Yes it wouldn't make sense. And it show that scholarly Taijiquan study is not necessary at all for mastery of Taijiquan, well maybe it is for scholars 8-)
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Re: taiji classics playing hands, part 1

Postby jtan on Sun May 20, 2018 8:44 am

Trick wrote:
Bao wrote:
HotSoup wrote: If there's no teacher, the Classics won't help. In either case, its helpfulness appears overrated.


Well it’s certainly not an instruction booklet. The classics were not written to instruct non practitioners, it was written for already initiated.

I kind of agree with HotSoup on this, what's the point of reading up on something something that one already know very well? .....The initiated? you mean those ready for advanced class?......Back when I practiced Karate and just when it was time for me to try the shodan examination the teacher decided for the firs time in that clubs history there should also be a written test and we where all given a book written by an famous Japanese Karateka residing in Sweden, well we had to buy the book but it was not expensive. I thought to my self I did not begin with Karate to sit in another school bench and was quite disappointed, I took my shodan and quit 8-)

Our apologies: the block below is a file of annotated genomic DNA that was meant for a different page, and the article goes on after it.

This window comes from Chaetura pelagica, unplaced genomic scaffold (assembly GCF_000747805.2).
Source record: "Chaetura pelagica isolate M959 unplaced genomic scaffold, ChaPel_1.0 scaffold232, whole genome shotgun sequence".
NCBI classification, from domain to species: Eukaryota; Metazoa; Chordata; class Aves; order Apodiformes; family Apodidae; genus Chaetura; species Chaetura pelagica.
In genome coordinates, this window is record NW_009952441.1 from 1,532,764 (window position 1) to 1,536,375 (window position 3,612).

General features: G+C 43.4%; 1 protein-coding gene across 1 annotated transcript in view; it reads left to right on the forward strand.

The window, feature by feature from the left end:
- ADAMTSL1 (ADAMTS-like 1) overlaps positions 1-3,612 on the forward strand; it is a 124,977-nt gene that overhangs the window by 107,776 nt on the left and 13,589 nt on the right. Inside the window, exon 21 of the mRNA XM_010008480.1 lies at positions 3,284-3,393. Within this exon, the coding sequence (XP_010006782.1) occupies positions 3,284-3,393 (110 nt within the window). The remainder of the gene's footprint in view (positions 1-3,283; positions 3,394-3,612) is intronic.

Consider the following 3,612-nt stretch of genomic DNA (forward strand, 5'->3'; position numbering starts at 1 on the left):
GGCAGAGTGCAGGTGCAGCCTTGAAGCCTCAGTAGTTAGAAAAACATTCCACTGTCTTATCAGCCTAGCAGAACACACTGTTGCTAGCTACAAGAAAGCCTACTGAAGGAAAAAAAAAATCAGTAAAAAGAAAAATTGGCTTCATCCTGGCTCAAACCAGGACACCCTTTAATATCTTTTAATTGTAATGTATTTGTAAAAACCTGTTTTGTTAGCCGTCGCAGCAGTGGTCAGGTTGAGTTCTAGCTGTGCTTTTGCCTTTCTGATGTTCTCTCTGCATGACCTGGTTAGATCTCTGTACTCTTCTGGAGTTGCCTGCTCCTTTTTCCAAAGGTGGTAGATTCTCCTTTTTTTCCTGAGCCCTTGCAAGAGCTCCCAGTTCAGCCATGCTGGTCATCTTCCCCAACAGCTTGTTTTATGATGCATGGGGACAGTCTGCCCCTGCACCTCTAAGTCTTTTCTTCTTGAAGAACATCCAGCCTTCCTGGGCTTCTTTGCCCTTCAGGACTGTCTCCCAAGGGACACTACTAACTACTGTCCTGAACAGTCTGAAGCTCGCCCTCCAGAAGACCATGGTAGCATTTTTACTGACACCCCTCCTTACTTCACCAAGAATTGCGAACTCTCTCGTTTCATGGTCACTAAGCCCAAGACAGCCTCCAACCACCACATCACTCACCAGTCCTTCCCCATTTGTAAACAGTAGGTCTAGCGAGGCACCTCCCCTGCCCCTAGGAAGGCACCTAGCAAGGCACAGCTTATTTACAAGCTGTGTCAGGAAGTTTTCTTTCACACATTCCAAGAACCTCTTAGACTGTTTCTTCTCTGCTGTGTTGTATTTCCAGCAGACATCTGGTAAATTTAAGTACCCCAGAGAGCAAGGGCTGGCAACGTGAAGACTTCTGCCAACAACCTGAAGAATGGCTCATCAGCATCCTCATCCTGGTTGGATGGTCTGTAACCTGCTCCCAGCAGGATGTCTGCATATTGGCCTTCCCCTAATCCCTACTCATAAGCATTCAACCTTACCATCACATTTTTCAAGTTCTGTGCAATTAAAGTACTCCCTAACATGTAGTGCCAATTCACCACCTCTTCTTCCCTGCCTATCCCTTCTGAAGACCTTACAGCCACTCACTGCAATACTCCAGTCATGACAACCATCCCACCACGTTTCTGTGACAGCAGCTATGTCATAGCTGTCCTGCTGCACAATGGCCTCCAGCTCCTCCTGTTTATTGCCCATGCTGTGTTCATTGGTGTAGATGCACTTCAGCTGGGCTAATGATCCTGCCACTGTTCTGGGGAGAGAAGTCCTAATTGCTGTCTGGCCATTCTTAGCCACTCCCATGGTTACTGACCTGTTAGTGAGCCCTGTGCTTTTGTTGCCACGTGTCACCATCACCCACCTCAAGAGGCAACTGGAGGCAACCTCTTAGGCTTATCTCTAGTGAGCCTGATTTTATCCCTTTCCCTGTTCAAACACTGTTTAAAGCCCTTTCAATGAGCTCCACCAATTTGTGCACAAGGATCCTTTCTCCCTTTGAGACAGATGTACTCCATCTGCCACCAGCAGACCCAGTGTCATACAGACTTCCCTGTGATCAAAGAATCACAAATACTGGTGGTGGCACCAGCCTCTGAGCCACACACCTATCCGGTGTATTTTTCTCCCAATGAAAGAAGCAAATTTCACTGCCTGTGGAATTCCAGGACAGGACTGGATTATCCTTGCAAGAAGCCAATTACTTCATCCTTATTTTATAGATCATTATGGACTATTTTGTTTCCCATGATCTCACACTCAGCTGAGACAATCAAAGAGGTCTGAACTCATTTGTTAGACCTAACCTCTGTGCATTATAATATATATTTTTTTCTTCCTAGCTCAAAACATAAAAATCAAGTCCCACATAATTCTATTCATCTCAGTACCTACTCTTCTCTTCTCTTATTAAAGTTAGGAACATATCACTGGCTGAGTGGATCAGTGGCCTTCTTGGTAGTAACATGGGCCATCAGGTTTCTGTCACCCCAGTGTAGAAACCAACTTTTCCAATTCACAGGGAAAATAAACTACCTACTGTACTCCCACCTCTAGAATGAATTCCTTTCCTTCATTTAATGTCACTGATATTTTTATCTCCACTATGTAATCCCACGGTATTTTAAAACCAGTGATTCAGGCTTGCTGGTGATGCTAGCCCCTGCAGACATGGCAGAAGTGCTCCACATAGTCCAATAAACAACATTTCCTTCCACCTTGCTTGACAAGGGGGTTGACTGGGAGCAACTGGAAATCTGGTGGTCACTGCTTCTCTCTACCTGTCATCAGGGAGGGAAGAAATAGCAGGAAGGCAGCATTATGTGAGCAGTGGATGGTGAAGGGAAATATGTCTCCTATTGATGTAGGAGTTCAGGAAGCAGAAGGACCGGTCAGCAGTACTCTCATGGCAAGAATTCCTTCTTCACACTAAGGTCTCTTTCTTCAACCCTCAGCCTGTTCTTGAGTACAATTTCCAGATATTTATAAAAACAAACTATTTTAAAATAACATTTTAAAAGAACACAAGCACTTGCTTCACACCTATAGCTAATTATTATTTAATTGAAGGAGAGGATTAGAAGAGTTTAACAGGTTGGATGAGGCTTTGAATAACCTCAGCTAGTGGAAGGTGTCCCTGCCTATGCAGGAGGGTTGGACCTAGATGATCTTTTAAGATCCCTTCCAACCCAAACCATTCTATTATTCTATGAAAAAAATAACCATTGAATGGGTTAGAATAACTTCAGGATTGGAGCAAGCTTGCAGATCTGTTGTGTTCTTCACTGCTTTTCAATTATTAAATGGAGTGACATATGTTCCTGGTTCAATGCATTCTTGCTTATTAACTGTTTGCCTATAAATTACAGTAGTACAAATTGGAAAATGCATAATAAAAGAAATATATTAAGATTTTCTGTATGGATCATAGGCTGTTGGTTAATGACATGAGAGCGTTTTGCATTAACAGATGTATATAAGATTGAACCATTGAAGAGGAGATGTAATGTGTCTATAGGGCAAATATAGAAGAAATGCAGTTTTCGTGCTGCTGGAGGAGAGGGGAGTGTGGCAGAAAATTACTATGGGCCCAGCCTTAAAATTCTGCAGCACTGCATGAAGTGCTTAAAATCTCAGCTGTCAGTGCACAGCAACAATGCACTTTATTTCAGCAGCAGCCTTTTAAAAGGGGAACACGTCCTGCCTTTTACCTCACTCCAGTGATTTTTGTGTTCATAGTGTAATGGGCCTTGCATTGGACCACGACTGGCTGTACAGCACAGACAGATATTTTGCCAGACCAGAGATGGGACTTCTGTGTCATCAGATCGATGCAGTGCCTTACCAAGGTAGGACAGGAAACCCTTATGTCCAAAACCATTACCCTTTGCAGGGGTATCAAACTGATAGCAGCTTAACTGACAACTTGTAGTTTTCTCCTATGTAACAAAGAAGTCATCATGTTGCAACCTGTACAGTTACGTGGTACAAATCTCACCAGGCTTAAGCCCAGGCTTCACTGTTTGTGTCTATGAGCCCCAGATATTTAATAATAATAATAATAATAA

The classics are class notes/syllabus for teachers. Not just tai chi but most major systems had a curriculum to follow and graduate from. They also act as 'ideals' or goals to shoot for. To let you know what you should aim for in training. So the classics are most helpful for beginners and advanced people.
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Re: taiji classics playing hands, part 1

Postby everything on Sun May 20, 2018 8:48 am

I agree mostly we don't need to read anything, especially for practical fighting skills, but here we are feeding our brains with mostly crap. So you are all saying you do this 100% correctly 100% of the time? Surely you are being quite pompous, but if not, it'd be good to learn from you (but I wouldn't choose a teacher who lacks humility).

TAIJI BOXING’S SOLO SET & PLAYING HANDS (by Hao Yueru)

太極拳不在樣式而在氣勢,不在外面而在內。平日行功走架,須研究揣摩空鬆圓活之道,要神氣鼓蕩,全身好似氣球,氣勢貴騰挪,身體有如懸空。兩手無論高低屈伸,一前一後,一左一右,皆能靈活自如。兩腿不論前進後退,左右旋轉,虛實變換,無不隨意所欲。日久功深,有不知手之舞之,足之蹈之之境。明白原理,練熟身法,善於用意,巧於運氣,到此地步,一舉一動,皆能合度,無所謂不對。
[Section 1]